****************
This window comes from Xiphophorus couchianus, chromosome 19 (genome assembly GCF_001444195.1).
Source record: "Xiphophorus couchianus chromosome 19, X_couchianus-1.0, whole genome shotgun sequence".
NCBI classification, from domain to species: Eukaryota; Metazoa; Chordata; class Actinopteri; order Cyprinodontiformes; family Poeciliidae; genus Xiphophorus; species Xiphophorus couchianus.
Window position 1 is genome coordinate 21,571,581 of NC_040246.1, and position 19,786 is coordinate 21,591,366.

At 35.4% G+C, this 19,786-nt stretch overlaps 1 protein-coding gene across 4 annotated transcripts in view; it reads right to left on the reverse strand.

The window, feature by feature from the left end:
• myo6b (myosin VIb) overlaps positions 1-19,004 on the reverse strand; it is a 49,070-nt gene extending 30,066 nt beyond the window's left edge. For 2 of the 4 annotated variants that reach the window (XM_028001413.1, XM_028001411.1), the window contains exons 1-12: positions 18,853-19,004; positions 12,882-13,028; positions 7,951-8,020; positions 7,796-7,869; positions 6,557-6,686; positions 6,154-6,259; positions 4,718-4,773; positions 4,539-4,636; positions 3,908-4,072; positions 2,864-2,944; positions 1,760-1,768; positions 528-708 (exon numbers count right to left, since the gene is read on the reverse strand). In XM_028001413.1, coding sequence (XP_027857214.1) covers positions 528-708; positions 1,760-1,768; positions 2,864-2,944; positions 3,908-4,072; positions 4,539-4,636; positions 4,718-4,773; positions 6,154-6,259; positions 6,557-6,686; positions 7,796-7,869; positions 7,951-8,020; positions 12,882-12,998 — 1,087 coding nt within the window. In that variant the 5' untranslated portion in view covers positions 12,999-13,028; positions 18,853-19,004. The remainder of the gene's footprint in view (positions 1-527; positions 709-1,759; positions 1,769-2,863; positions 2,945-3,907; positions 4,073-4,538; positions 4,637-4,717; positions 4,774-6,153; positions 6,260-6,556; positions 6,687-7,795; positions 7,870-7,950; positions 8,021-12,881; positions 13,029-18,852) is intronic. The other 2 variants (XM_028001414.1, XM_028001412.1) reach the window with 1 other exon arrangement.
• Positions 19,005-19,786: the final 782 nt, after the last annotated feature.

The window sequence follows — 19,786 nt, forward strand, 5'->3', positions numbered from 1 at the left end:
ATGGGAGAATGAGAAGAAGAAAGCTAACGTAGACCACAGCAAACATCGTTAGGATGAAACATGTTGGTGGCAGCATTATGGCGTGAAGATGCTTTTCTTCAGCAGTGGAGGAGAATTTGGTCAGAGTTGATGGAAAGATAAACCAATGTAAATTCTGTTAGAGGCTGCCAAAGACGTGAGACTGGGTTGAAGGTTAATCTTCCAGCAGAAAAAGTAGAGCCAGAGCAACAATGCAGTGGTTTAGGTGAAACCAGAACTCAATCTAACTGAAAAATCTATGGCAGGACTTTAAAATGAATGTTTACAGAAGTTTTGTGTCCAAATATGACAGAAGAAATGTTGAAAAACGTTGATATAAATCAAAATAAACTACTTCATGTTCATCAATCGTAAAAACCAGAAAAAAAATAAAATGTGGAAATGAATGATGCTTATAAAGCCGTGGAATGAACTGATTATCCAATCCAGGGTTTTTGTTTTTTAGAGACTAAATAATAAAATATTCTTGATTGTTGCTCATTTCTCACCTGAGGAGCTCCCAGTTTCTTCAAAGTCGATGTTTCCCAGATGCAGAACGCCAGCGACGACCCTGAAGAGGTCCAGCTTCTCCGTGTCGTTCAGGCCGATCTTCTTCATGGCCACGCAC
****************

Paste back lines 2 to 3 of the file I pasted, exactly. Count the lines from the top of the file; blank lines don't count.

Source record: "Xiphophorus couchianus chromosome 19, X_couchianus-1.0, whole genome shotgun sequence".
NCBI classification, from domain to species: Eukaryota; Metazoa; Chordata; class Actinopteri; order Cyprinodontiformes; family Poeciliidae; genus Xiphophorus; species Xiphophorus couchianus.